The Full Wiki

Żagań: Wikis

  
  

Note: Many of our articles have direct quotes from sources you can cite, within the Wikipedia article! This article doesn't yet, but we're working on it! See more info or our list of citable articles.

Encyclopedia

From Wikipedia, the free encyclopedia

Żagań
Town centre

Flag

Coat of arms
Żagań is located in Poland
Żagań
Coordinates: 51°37′N 15°19′E / 51.617°N 15.317°E / 51.617; 15.317
Country  Poland
Voivodeship Lubusz
County Żagań County
Gmina Żagań (urban gmina)
Established Twelfth century
Town rights 1280
Government
 - Mayor Sławomir Jan Kowal
Area
 - Total 39.92 km2 (15.4 sq mi)
Population (2008)
 - Total 26,509
 - Density 664.1/km2 (1,719.9/sq mi)
Time zone CET (UTC+1)
 - Summer (DST) CEST (UTC+2)
Postal code 68-100 to 68-103
Area code(s) +48 68
Car plates FZG
Website http://www.um.zagan.pl

Żagań [ˈʐagaɲ] (French and German: Sagan) is a town on the Bóbr river in western Poland, with 26,665 inhabitants (2004). Historically the seat of the Silesian Dukes of Sagan, the town is the capital of Żagań County.

Previously in the Zielona Gora Voivodeship (1975-1998), Żagań has been situated in the Lubusz Voivodeship since 1999.

Contents

History

Żagań, first mentioned in a 1202 deed, then belonged the Duchy of Lower Silesia at Wrocław under the rule of the Piast duke Henry I the Bearded. In 1251 it was part of the newly created Duchy of Głogów under Henry's grandson Konrad I. After Konrad's death in 1274 heirs again divided the duchy and the castle of Żagań became the residence of his youngest son Przemko of Ścinawa, Duke of Żagań from 1278, who established a monastery of the Augustinian Canons here. Thus the Duchy of Żagań came into the existence. In 1284 he swapped his estates for the Duchy of Ścinawa and was succeeded by his elder brother Konrad II the Hunchback. When Konrad II died in 1304 all former Głogów estates were re-unified under his surviving brother Henry III.

In 1309 Henry III of Głogów was followed by his eldest son Henry IV the Faithful, who in 1321 again had to divide the duchy among him and his younger brothers. He ceded Głogów to Przemko II and retired to Żagań, which again became the capital of a duchy in his own right. In 1329 all sons of Henry III of Głogów became vassals of John of Luxembourg, the King of Bohemia - with the exception of Przemko II who died suddenly two years later. When in 1393 Henry VI the Older, grandson of Henry IV died without issue, the estates were again re-unified with Głogów until in 1412 Jan I, the eldest son of Duke Henry VIII the Sparrow became the sole rule of the Żagań duchy. After a fierce battle for the inheritance his son Jan II the Mad finally sold it to Duke Albert III of Saxony from the House of Wettin, thus ending the centuries-long Piast rule.

Żagań Palace

In 1549 Elector Maurice of Saxony ceded Żagań to the Bohemian king Ferdinand I of Habsburg. Emperor Ferdinand II of Habsburg allotted the fief to Albrecht von Wallenstein, his generalissimo in the Thirty Years' War in 1627. It then passed to the illustrious Bohemian family of Lobkowicz, who had the Baroque Żagań Palace erected. After the First Silesian War of 1742 Żagań fell to Prussia.

In 1786 the fief was purchased by Peter von Biron, Duke of Courland, and eventually (1843) passed to his daughter Dorothea, the wife of Edmond de Talleyrand, a nephew of the great French diplomat Talleyrand, who came to pass her retirement years at Żagań. A patent of King Frederick William IV of Prussia on 6 January 1845 invested her as Duchess of Sagan and Napoleon III recognized the title in France, in favor of her son Louis.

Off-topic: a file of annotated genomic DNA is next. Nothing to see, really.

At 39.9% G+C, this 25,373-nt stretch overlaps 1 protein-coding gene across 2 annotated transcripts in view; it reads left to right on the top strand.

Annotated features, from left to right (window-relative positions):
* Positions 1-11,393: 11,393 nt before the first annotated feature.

In France there is a prince and a duc de Sagan. The double title, both Prussian and French, served to render the duc de Sagan a neutral party in World War II: his Château de Valençay provided a safe haven for treasures of the Louvre during the German occupation of France. During World War II, the town was the location of the infamous Stalag Luft III. The town was transferred from Germany to Poland in 1945.

Sports

  • Czarni Żagań
  • WKS Sobieski Żagań
  • Formoza Żagań
  • KS Bóbr Żagań
  • UKS Orzeł Żagań

Notable people

International relations

Twin towns — Sister cities

Żagań is twinned with:

Gallery

External links

Coordinates: 51°37′N 15°19′E / 51.617°N 15.317°E / 51.617; 15.317


Simple English

of Żagań]]

Żagań is a town in the west part of Poland. 26,665 people lived there in 2004. It is the main town of part of Poland called Żagań County.

It is now part of the in the Lubusz Voivodship (a Voivoidship is part of the way Poland is organised into areas), before it was in Zielona Gora Voivodship (1975-1998). There is a castle called Sagan in the middle of an area that is also called Sagan. The castle belonged to Wallenstein, a soldier and politician of the Thirty Years' War. Later, the castle belonged to the Bohemian family of Lobkowitz. In 1786, the Sagan area was bought by Peter Biron, duke of Courland. In 1843, it went to his daughter Dorothea, the wife of Edmond de Talleyrand.

An act of the king of Prussia on January 6, 1845 made her Duchess of Sagan. Napoleon III did the same in France, for her son Louis. The double title, both Prussian and French, meant that the duc de Sagan was a neutral party in the Second World War. His house (the Château de Valençay) was a safe place to keep pictures and other things from the Louvre when German soldiers were in France.

In the Second World War, the well-known war prison Stalag Luft III was there.

Other websites









Got something to say? Make a comment.
Your name
Your email address
Message